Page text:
With yesterday’s run to yet another new high for what now is a month-long rally, the hourly chart below shows that the market has identified Fri’s 3.61 low as the latest smaller-degree corrective low it is now required to sustain gains above to maintain a more immediate bullish count. Its failure to do so will confirm a bearish divergence in momentum, break this uptrend and expose what we’d then suspect is a slightly larger-degree correction that could span a few weeks and, ultimately, produce an outstanding risk/reward buy for the foreseeable future. Per such 3.61 is considered our new short-term parameter from which the risk of a still-advised bullish policy and exposure can be objectively rebased and managed.
ON a broader scale the daily (above) and weekly (below) log scale charts show the market’s break of the entire Jul’17 – Jan’18 downtrend, exposing the new long-term trend as up. We’ve discussed the long-term base/reversal facts for months and the extent and (5-wave) impulsiveness of the past month’s rally satisfy two of our three major reversal requirements. Our third requirement of proof of 3-wave, corrective behavior on a subsequent relapse attempt arguably hasn’t unfolded yet; or has it?
Basis the Mar contract above we’re not sure if any of the little dips this market experienced within it’s rally from 12-Jan’s 3.45 low qualify as such a “larger-degree” correction within a broader base/reversal process. On an active-continuation chart basis below however, Dec-Jan’s relapse from 3.60 to 3.45 sell-off attempt does. And while this weekly log scale active-continuation chart below shows the market currently engaging the (3.67) 38.3% retrace of Jul-Nov’17’s 4.17 – 3.36 decline, there’s no way to know that the rally from 12-Jan’s 3.45 low isn’t the dramatic 3rd-Wave up that would be characterized by steep, even relentless gains.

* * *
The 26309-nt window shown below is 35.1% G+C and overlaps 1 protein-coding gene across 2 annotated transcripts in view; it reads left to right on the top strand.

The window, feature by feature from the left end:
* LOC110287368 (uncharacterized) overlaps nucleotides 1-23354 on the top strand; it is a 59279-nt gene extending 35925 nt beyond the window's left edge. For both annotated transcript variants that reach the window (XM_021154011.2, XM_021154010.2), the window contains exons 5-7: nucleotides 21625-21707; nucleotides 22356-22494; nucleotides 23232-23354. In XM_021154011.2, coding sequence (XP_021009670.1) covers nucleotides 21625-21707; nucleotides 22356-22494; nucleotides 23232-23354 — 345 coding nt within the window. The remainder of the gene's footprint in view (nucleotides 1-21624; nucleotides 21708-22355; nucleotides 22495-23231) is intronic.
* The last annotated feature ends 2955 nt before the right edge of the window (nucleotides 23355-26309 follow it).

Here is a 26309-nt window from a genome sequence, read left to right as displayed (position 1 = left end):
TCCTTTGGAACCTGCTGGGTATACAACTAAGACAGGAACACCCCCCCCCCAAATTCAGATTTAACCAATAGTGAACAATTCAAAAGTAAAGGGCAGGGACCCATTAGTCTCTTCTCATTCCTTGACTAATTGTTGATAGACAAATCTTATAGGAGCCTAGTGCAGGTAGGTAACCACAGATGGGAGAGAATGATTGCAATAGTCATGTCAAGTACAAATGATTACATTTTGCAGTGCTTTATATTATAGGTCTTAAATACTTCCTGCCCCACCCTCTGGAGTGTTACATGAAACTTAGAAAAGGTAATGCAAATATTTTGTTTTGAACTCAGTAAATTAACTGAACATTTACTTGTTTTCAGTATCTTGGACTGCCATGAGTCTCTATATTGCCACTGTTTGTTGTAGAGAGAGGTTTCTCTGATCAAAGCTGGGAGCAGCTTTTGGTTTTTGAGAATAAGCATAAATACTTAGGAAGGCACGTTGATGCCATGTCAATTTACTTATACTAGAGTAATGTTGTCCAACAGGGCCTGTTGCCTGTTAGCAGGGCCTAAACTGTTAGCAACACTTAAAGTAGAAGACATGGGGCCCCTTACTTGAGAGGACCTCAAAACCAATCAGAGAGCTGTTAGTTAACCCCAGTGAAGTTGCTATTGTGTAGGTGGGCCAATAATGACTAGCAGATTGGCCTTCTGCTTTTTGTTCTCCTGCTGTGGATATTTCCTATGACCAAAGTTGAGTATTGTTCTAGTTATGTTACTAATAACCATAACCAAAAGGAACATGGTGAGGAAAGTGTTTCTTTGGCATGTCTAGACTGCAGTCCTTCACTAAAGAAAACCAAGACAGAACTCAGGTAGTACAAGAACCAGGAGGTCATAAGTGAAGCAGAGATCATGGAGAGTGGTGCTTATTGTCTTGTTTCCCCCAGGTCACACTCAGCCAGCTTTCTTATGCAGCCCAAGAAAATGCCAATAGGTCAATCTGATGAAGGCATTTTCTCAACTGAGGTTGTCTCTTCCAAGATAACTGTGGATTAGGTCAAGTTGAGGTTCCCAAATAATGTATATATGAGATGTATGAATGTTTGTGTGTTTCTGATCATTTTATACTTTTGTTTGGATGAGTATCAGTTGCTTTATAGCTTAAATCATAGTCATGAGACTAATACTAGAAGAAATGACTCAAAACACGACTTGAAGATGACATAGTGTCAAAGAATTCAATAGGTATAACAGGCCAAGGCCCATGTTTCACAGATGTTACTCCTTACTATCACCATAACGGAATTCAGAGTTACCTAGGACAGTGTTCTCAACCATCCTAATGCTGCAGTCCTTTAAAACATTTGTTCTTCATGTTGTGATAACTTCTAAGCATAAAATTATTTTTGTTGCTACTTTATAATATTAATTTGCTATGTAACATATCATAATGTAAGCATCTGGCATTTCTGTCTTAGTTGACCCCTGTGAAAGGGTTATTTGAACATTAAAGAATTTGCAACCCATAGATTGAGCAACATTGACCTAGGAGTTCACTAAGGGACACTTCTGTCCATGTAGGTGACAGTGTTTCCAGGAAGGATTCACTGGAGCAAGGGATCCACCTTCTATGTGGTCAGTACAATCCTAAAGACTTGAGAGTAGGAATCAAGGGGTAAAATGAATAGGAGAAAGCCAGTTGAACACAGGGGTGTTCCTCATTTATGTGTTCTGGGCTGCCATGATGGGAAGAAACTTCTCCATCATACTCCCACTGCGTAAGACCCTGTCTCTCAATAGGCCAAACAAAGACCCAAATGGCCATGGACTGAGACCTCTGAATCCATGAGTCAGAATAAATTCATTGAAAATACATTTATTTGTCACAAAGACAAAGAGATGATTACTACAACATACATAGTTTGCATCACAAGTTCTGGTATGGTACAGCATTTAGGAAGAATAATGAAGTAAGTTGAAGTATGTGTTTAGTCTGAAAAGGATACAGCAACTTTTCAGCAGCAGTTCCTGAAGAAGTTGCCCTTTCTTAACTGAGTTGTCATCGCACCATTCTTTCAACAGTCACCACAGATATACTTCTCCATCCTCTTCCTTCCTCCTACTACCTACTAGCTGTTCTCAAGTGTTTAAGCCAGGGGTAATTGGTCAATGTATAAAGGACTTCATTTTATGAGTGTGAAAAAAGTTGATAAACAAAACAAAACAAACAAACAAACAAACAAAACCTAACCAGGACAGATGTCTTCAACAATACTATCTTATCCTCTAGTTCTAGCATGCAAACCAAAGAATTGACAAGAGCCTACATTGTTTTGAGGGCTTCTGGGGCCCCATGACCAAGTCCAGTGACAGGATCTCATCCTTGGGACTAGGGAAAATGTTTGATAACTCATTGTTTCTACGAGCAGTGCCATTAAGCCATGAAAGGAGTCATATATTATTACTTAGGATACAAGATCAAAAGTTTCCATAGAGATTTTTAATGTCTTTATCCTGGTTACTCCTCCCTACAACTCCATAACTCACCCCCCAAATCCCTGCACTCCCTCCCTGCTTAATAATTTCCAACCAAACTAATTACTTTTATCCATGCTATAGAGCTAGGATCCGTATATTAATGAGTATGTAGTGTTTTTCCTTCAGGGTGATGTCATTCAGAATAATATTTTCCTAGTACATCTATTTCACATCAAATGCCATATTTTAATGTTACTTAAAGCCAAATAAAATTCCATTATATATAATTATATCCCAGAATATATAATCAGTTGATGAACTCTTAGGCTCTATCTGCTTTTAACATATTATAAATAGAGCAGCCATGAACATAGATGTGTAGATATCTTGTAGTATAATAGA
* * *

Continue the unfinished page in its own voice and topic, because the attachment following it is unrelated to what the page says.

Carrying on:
Steep and relentless gains? IN CORN??? We’ve circled in green the similarities in the base/reversal processes over the past three years that have led to exactly such steep and relentless gains. If such is NOT what the market has in store for us next, or until later, then all its gotta do is weaken below at least 3.61. Until and unless such sub-3.61 weakness is shown, the long-term trend remains arguably up and should not surprise by its continuance or acceleration straight away. Under these circumstances we see little or no reason for producers to be hedged and every reason for end-users TO BE hedged.
In sum, a bullish policy and exposure remain advised with a failure below 3.61 required for shorter-term traders to move to the sidelines and longer-term players to pare bullish exposure to more conservative levels ahead of an interim and slightly larger-degree correction that could span a couple weeks. In lieu of such sub-3.61 weakness further and possibly accelerated gains remain expected straight away. The market’s upside potential is indeterminable and potentially severe, including a run at and possibly above the upper-quarter of the 3-year range (i.e. 4.05 or above).